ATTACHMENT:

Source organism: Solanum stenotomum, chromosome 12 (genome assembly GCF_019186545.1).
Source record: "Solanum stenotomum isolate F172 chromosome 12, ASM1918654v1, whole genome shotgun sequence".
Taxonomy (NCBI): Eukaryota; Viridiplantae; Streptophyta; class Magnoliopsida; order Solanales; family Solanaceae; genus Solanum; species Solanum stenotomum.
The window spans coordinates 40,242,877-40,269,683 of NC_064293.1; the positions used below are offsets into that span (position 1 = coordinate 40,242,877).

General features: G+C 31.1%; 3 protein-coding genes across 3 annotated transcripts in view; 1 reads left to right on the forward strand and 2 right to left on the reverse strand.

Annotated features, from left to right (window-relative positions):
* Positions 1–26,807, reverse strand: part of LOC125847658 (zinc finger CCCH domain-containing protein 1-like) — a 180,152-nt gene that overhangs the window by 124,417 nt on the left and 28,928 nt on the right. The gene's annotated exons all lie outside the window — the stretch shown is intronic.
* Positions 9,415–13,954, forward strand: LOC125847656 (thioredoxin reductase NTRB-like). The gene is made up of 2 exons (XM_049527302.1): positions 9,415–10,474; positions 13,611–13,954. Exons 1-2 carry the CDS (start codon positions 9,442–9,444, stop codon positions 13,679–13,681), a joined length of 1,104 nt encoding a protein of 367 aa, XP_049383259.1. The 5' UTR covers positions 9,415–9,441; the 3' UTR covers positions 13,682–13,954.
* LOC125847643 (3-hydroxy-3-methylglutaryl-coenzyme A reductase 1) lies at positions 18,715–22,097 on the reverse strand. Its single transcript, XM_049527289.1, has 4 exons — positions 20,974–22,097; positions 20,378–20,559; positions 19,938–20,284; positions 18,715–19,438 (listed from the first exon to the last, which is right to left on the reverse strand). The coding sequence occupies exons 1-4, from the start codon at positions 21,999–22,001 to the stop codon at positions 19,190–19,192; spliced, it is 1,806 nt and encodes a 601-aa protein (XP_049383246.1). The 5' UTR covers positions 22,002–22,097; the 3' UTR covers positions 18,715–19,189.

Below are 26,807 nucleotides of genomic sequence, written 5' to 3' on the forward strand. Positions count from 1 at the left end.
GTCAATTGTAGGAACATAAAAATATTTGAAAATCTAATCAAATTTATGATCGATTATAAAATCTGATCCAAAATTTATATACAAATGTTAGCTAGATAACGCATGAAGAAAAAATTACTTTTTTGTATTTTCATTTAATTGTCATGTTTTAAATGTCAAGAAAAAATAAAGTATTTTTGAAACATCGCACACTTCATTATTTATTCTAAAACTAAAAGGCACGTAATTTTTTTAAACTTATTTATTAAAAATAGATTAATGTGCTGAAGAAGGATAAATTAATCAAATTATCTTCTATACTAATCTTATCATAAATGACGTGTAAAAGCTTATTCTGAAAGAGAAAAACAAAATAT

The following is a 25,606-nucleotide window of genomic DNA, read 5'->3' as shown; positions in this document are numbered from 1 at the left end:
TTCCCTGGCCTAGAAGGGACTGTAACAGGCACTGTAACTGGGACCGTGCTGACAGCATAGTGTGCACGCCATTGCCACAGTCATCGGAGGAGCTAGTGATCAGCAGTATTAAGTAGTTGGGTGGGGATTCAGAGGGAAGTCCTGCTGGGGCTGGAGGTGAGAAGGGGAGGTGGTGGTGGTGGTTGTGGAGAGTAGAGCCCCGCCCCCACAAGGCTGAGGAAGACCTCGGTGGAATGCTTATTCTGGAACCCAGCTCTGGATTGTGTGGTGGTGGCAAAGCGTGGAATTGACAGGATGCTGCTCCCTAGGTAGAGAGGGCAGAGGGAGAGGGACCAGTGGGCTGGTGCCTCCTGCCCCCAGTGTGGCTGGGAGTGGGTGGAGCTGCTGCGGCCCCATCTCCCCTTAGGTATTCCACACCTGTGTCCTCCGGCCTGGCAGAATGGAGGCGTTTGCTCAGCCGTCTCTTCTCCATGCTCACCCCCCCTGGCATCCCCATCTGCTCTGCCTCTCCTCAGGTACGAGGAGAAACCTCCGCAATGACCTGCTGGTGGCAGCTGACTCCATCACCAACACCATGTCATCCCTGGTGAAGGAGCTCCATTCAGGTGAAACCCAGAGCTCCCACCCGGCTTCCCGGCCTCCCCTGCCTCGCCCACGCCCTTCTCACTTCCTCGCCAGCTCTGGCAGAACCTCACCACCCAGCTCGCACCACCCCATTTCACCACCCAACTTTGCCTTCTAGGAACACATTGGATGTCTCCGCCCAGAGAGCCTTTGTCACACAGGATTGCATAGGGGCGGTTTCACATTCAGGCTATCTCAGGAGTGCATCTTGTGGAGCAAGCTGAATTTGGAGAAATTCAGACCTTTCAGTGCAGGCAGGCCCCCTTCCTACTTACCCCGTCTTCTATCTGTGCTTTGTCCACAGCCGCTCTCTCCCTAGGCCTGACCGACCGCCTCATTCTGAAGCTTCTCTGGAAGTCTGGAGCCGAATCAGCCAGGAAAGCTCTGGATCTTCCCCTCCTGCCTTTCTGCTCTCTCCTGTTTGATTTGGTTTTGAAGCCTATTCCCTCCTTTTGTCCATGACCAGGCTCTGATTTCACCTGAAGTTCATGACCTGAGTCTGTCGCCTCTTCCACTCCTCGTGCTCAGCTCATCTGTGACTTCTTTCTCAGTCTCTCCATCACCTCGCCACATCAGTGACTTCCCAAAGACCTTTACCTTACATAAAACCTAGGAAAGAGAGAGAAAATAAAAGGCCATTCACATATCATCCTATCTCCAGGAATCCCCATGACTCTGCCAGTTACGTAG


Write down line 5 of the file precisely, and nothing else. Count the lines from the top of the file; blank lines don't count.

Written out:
General features: G+C 31.1%; 3 protein-coding genes across 3 annotated transcripts in view; 1 reads left to right on the forward strand and 2 right to left on the reverse strand.